The record books will mark Texas A&M’s trip to Starkville, Miss., this weekend to meet the Mississippi State University Bulldogs as a historical one, but this won’t be the first time the two schools have made history together. Their last meeting in football is acknowledged as arguably one of the most memorable bowl games ever.
A freak snowstorm in Shreveport, La., during the 2000 Independence Bowl caused the game to become an instant classic and is now commonly referred to as the “Snow Bowl.” Though fans are excited for a top 20 matchup between now fellow Southeastern Conference members No. 16 Texas A&M and No. 15 Mississippi State on the gridiron, the game also symbolically links two universities that share almost parallel histories, heritages and more.
Both Texas A&M and Mississippi State were established as land-grant colleges once Congress passed the Morrill Act of 1862, as the Agricultural & Mechanical College of Texas and the Agricultural & Mechanical College of the State of Mississippi (also known as Mississippi A&M), respectively. In fact, Mississippi State students were originally called Aggies, then Maroons, before officially becoming the Bulldogs in the 1960s.
Texas A&M and Mississippi State have continued to uphold their land-grant mission, as both institutions are dedicated to serving their states and countries in areas such as transportation, veterinary medicine, engineering, agriculture, and more.
The two institutions also have similar cultures, even past the most visible similarity: Texas A&M and Mississippi State have the same school colors of maroon and white.
For example, Texas A&M’s Reveille will be in the company of another live mascot in Starkville: Bully, Mississippi State’s English Bulldog, faithfully attends every home game at Davis Wade Stadium, just like Reveille. Texas A&M fans are also accustomed to waving a sea of white 12th Man towels at Kyle Field, but this weekend they’ll see — or rather hear — a unique Mississippi State tradition: the cowbell. Bulldog fans faithfully bring their maroon and white cowbells to each home game and use the “artificial noisemakers” to celebrate throughout the game.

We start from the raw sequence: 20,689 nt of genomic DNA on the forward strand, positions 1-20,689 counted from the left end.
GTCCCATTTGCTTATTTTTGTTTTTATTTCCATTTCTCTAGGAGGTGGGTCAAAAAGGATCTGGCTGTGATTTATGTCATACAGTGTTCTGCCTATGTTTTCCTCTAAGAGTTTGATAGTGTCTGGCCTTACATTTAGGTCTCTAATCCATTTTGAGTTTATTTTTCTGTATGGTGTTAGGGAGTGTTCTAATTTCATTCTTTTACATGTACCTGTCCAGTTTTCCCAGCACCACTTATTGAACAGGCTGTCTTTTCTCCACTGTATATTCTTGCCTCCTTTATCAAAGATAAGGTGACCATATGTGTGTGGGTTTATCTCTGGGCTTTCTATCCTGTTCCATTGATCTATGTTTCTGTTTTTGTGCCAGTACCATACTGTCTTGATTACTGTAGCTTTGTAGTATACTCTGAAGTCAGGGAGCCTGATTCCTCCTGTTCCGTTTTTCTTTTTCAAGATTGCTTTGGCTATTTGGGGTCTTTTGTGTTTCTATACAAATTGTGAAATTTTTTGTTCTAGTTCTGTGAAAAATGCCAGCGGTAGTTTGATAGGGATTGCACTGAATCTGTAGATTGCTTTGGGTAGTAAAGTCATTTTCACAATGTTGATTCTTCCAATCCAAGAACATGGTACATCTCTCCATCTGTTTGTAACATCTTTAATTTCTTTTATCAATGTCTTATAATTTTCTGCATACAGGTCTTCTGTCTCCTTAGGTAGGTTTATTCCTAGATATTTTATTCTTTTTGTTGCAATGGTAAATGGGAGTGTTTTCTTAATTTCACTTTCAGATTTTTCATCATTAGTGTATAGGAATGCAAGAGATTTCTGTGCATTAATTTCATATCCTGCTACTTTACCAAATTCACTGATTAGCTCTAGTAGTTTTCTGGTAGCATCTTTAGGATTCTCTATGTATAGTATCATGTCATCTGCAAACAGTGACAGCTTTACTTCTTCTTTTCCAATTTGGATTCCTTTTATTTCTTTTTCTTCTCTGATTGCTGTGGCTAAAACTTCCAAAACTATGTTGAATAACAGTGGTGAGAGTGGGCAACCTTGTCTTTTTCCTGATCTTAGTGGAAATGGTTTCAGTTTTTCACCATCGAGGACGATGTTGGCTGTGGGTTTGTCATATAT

“The cowbells can get quite loud and annoying, depending on which team you are pulling for, of course,” said Jason Cook, Texas A&M’s vice president for marketing and communications and a Mississippi State alumnus. “But Aggies will find Mississippi State fans to be among the most hospitable in the SEC. Mississippi State is commonly referred to as the “people’s university” — a nod to the institution’s land-grant heritage that it shares with Texas A&M. I have always viewed Mississippi State as a ‘mini Texas A&M’ due to the many similarities between the two schools, particularly relating to academic programs, overall culture and historic origins.”
Other athletic ties between Texas A&M and Mississippi State include football coaches Jackie Sherrill and the late Emory Bellard, who both coached the Aggies and Bulldogs, as well as Vic Schaeffer, Mississippi State’s current women’s basketball coach who helped lead Texas A&M to the 2011 national championship as associate head coach with the Aggies.
Cook advises Aggies attending the game to wear maroon, as Mississippi State will be commemorating the “Snow Bowl” by having the team wear white uniforms and encouraging Bulldog fans to wear white as well.
Look for this Friday’s edition of TAMUtimes, which will feature academic collaborations and other connections between Texas A&M and Mississippi State.
Media contact: Krista Smith, Communications Coordinator, (979) 845-4645